Cobalt Calibur (1.x) first started as a way to learn Perl programming. I remember lugging around my 10 pound laptop with 133 Mhz and 160MB of RAM, Mandrake Linux 7.2 and Perl to some family reunion and hacking away alone in a corner (I would have been around 14 at the time, this was 2000). Making that little console game taught me so much about programming and helped satisfy a need most men have; game development.
Years later (2007?) I'm sitting in the cafeteria of Delta College with my laptop and a couple of friends showing them something I was really excited about; I had finally gotten my first multiplayer game working (Cobalt Calibur 2.x). It only worked in Firefox and my laptop (a 1.6 Ghz with 512 MB) was the server. The game ran with PHP and MySQL on the backend and some cobbled-together AJAX library on the frontend. We were all walking around a map and could see each other moving at the same time! It was amazing, although the stress on the feeble server would cause it to crash every few minutes. Apparently spawning a new server process, running the PHP binary, reading and writing to a MySQL database five times, closing the processes down and returning the output, three times per second per user, was taking it's toll on my machine. Who knew?
Now (2012), I've been doing research with new web technologies and the things I've learned started to trigger the desire to build a working MMO again. Thanks to exciting new technologies such as Node.js and NoSQL, I can finally produce a MMO without all of the crazy overhead incurred by traditional web development technologies. Here's the list of technologies I plan on one day marrying together to build Cobalt Calibur 3.x:
- Express.js – Node.js Web Server
- Socket.io – Node.js & Frontend Real-Time WebSocket communication
- Redis – Extremely fast key/value store
- NoSQL: MongoDB or CouchDB – Document based storage
- Backbone.js – Frontend MVC-ish framework for Single Page Apps
- Canvas Tag – HTML5 technology for displaying 2D and 3D data
That's a lot of technology to take in! Here's a diagram of how they all fit together, as envisioned for CC3:
Now, let me explain how they all fit together and why I've chosen each technology.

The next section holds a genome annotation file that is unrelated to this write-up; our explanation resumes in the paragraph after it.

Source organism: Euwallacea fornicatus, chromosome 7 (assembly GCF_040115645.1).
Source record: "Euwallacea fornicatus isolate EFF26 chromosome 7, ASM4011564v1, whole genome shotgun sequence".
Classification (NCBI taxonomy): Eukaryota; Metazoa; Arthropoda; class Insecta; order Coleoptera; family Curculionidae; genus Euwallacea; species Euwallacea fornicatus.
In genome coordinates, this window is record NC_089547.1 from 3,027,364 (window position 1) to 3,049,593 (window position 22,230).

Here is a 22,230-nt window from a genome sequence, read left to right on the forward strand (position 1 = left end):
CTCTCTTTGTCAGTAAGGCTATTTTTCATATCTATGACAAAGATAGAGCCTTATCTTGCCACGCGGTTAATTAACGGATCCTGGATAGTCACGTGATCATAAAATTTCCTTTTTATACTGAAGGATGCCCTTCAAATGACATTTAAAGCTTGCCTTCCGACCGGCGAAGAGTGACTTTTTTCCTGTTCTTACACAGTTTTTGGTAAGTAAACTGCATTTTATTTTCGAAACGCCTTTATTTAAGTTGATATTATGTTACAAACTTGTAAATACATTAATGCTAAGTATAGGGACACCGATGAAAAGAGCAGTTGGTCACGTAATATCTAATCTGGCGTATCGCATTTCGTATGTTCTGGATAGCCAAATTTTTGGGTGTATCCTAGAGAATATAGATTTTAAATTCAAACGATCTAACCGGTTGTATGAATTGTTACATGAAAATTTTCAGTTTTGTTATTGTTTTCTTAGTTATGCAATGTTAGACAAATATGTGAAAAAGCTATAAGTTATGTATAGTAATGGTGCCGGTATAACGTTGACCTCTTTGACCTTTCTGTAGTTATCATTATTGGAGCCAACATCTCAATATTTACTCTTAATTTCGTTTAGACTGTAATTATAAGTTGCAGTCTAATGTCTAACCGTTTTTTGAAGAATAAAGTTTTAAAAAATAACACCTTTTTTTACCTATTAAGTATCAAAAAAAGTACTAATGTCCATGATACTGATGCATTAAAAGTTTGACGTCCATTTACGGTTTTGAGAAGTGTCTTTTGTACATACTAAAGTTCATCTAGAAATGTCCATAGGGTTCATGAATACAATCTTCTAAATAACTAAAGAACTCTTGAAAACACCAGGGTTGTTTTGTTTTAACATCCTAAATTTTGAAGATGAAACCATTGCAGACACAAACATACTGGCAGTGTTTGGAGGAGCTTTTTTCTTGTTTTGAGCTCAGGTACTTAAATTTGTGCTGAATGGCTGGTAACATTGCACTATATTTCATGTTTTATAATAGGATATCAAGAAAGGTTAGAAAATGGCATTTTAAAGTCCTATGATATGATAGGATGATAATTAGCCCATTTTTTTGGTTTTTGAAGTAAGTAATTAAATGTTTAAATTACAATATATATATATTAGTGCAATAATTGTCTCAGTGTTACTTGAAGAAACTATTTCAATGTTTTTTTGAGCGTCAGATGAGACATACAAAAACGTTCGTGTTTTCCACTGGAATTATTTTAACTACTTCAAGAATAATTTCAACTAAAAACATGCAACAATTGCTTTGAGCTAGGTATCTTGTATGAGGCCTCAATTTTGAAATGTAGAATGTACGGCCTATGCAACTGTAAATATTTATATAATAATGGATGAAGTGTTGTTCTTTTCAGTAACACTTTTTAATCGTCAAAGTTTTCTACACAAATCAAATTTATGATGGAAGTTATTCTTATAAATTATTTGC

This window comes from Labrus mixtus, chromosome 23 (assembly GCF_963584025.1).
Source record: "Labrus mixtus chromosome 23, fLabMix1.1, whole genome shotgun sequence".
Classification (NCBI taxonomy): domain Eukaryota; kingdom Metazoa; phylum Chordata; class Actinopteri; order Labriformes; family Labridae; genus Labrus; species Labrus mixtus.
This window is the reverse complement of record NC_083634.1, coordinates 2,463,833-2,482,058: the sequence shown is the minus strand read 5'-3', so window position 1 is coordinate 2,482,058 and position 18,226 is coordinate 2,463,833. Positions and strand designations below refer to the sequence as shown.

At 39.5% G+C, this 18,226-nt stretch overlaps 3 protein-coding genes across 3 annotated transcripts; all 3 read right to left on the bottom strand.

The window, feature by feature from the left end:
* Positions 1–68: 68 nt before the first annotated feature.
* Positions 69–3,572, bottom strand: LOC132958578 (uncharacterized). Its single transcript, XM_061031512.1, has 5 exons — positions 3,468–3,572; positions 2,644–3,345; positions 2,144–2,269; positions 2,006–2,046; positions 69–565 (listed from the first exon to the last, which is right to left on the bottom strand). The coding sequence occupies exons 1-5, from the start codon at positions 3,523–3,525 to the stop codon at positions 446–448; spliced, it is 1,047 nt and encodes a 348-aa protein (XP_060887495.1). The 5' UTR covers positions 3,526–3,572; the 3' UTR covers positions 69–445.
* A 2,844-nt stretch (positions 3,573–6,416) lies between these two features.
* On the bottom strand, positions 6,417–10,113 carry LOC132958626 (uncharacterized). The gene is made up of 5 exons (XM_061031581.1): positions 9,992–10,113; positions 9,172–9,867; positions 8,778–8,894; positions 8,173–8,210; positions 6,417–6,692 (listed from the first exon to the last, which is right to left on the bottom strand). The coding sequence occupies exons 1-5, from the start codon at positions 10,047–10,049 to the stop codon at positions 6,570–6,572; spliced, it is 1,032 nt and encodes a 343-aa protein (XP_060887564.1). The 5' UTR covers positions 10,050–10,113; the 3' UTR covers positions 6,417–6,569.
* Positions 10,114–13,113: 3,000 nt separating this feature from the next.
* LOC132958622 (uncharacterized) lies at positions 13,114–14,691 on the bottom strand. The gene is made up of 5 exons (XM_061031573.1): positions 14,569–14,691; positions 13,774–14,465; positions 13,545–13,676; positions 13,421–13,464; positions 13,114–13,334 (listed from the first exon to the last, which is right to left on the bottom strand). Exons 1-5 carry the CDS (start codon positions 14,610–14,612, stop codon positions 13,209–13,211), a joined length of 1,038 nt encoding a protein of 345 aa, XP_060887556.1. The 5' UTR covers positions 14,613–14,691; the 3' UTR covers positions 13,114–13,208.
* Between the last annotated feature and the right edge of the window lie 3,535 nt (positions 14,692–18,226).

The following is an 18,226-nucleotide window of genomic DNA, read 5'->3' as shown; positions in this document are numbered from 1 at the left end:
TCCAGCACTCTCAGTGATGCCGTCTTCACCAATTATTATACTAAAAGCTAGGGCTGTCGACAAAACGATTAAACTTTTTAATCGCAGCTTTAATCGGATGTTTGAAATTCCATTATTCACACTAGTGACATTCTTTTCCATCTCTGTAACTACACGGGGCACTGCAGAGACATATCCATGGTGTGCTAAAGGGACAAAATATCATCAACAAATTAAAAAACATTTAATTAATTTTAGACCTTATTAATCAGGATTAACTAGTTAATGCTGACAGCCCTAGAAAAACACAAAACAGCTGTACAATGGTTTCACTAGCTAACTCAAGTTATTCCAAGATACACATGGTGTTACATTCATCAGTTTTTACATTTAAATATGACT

Socket.io allows your front-end application to communicate with the server using HTML5 WebSockets, which means no more polling for updates. Instead the browser will get told when the game has been updated. If the user is using an older browser, it will fall back through many layers of fallbacks until it finds one which works, allowing support as far back as IE 5.5.
The NoSQL is required for data storage. A lot of data can stay in Node.js in memory, making it uber efficient, and when needed, perhaps ever few seconds, the data can be flushed to NoSQL. I'm not sure yet which one I will be using (MongoDB vs CouchDB), but I do know both are very fast. The kinds of data required for games tends to be more heiarchal than most data sets, and using a traditional Relational DBMS doesn't seem like a proper solution.
Redis will be used for storing map data, character position, item positions, etc. This kind of data is all array based, and updates are simple transformations of XY coordinates, and Redis seems like the perfect solution. Instead of reading and writing data with a query, the value can be simply added or subtracted.
While Node.js is capable of storing most of the data itself, NoSQL and Redis will be needed for persisting data to disk if a crash occurs, as well as being used in multi-server environments (e.g. when the game scales for extra users).
Sadly, I can't build it yet!
I'm currently crazy-busy with a new startup I'm pretty proud of, but in a couple years I should be able to develop this game I've been dreaming about for the last decade.